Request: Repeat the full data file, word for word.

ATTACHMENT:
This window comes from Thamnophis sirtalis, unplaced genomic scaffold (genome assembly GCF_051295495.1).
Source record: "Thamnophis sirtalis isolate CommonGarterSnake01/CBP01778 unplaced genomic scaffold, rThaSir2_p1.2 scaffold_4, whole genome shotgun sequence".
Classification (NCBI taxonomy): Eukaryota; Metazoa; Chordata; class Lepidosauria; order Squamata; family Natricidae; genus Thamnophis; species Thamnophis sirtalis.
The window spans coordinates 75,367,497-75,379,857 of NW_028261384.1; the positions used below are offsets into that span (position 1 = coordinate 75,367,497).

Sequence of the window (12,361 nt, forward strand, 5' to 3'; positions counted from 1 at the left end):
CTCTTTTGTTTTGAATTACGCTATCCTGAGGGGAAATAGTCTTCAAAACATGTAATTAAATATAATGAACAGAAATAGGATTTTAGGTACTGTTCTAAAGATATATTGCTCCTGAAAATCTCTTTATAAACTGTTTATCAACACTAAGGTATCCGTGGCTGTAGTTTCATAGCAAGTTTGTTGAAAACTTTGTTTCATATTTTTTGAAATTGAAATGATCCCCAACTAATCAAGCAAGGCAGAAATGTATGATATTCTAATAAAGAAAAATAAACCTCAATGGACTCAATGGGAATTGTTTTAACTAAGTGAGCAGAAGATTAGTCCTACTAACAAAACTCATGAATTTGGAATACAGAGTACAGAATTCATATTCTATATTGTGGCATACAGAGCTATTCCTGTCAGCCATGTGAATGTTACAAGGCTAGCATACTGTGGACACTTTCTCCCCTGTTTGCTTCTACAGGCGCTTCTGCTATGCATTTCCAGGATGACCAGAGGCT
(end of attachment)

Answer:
This window comes from Thamnophis sirtalis, unplaced genomic scaffold (genome assembly GCF_051295495.1).
Source record: "Thamnophis sirtalis isolate CommonGarterSnake01/CBP01778 unplaced genomic scaffold, rThaSir2_p1.2 scaffold_4, whole genome shotgun sequence".
Classification (NCBI taxonomy): Eukaryota; Metazoa; Chordata; class Lepidosauria; order Squamata; family Natricidae; genus Thamnophis; species Thamnophis sirtalis.
The window spans coordinates 75,367,497-75,379,857 of NW_028261384.1; the positions used below are offsets into that span (position 1 = coordinate 75,367,497).

Sequence of the window (12,361 nt, forward strand, 5' to 3'; positions counted from 1 at the left end):
CTCTTTTGTTTTGAATTACGCTATCCTGAGGGGAAATAGTCTTCAAAACATGTAATTAAATATAATGAACAGAAATAGGATTTTAGGTACTGTTCTAAAGATATATTGCTCCTGAAAATCTCTTTATAAACTGTTTATCAACACTAAGGTATCCGTGGCTGTAGTTTCATAGCAAGTTTGTTGAAAACTTTGTTTCATATTTTTTGAAATTGAAATGATCCCCAACTAATCAAGCAAGGCAGAAATGTATGATATTCTAATAAAGAAAAATAAACCTCAATGGACTCAATGGGAATTGTTTTAACTAAGTGAGCAGAAGATTAGTCCTACTAACAAAACTCATGAATTTGGAATACAGAGTACAGAATTCATATTCTATATTGTGGCATACAGAGCTATTCCTGTCAGCCATGTGAATGTTACAAGGCTAGCATACTGTGGACACTTTCTCCCCTGTTTGCTTCTACAGGCGCTTCTGCTATGCATTTCCAGGATGACCAGAGGCT